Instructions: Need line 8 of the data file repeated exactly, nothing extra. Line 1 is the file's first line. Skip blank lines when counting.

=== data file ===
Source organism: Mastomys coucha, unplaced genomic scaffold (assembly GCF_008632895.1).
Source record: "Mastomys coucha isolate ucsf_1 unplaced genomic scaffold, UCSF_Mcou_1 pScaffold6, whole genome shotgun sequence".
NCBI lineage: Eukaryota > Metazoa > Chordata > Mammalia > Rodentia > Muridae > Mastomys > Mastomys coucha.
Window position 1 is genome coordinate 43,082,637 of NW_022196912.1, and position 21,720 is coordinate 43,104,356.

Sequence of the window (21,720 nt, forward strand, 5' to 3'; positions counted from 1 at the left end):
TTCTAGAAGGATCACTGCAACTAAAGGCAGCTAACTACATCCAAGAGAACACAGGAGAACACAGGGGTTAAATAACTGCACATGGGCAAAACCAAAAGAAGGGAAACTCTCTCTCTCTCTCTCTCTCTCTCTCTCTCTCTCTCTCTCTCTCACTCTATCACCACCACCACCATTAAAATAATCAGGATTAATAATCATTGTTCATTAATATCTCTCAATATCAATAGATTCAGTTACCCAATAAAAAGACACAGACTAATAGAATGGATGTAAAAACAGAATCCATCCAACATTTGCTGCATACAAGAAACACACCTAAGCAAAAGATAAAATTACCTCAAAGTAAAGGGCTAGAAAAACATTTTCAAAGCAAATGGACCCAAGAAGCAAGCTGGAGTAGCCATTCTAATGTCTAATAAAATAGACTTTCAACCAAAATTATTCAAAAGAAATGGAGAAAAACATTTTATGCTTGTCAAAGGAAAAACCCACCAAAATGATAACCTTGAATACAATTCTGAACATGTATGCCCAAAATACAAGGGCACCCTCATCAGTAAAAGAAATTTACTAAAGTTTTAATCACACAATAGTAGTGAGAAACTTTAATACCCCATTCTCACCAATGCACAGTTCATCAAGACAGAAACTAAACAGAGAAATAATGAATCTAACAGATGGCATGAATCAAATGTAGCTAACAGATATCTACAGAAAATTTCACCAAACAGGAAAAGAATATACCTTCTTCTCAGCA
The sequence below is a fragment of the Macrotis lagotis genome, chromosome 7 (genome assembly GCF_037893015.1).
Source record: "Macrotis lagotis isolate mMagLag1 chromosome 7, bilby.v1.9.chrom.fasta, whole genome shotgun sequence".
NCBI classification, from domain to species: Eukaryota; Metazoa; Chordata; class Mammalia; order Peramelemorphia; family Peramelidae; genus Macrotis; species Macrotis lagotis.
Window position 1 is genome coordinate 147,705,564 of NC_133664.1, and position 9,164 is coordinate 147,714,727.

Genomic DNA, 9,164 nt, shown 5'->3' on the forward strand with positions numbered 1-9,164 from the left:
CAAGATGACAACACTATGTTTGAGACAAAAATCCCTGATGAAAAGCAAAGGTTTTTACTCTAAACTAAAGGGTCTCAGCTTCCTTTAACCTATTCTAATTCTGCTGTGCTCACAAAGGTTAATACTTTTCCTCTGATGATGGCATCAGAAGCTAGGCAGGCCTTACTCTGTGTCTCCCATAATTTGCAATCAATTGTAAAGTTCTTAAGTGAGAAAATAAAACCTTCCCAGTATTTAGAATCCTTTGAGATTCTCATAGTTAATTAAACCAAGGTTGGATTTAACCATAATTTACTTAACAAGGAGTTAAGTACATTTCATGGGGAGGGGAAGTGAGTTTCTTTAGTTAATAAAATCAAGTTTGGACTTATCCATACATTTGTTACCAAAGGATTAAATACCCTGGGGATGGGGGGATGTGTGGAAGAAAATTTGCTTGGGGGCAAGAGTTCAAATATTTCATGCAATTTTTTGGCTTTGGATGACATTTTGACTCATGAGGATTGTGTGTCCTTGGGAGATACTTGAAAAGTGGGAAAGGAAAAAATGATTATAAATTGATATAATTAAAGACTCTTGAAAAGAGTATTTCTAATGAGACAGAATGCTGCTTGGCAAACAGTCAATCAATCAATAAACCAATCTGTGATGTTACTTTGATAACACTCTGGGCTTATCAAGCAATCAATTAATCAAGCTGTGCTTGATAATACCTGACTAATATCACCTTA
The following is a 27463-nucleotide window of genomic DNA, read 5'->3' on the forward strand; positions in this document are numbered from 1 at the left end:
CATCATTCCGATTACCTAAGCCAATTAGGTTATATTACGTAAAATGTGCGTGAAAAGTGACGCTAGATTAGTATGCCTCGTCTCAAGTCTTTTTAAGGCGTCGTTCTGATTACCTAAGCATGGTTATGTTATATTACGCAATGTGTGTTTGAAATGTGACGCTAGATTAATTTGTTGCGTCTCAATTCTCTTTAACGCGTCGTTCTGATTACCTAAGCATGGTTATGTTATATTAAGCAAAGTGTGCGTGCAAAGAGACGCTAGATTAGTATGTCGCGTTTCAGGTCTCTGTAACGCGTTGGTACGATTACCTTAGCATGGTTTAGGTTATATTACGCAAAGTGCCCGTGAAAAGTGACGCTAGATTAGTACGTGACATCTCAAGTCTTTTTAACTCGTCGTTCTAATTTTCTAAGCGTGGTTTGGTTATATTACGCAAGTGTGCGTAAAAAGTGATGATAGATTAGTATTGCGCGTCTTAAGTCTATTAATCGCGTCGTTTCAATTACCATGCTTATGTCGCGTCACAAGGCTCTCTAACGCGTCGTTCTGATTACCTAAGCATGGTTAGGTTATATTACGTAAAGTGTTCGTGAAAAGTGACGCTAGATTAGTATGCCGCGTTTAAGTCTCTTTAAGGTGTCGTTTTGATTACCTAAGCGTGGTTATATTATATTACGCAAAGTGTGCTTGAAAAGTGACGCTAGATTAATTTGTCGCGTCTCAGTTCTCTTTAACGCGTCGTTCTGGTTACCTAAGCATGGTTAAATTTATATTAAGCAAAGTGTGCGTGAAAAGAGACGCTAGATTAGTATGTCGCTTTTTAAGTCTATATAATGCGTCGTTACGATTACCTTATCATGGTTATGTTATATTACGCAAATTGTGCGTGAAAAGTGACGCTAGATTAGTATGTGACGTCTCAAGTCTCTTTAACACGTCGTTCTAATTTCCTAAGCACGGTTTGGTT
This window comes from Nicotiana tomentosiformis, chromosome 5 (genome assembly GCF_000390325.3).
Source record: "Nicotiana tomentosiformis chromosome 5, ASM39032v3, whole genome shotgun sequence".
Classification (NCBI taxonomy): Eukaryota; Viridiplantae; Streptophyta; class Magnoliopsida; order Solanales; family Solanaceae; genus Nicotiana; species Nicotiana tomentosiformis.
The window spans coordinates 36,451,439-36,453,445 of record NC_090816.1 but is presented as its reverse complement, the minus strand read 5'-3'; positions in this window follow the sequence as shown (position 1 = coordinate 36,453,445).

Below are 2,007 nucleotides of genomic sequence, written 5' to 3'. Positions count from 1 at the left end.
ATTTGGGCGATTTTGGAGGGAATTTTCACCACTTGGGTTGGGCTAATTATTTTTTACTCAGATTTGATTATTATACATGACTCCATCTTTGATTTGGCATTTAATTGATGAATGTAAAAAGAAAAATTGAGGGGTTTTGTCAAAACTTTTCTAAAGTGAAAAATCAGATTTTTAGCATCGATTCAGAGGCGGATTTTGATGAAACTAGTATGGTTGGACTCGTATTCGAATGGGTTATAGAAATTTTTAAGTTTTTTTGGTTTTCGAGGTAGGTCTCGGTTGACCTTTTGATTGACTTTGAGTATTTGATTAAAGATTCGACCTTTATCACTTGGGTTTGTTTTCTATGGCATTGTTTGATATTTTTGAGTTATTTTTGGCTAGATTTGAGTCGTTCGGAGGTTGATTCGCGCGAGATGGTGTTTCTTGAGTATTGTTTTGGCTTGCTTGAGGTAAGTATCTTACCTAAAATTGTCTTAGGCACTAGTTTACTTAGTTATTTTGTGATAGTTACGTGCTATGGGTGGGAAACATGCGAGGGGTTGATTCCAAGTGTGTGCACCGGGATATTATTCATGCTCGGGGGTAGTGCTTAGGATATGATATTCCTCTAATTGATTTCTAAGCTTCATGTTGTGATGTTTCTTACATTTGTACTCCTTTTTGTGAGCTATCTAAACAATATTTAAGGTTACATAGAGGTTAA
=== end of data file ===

Source record: "Macrotis lagotis isolate mMagLag1 chromosome 7, bilby.v1.9.chrom.fasta, whole genome shotgun sequence".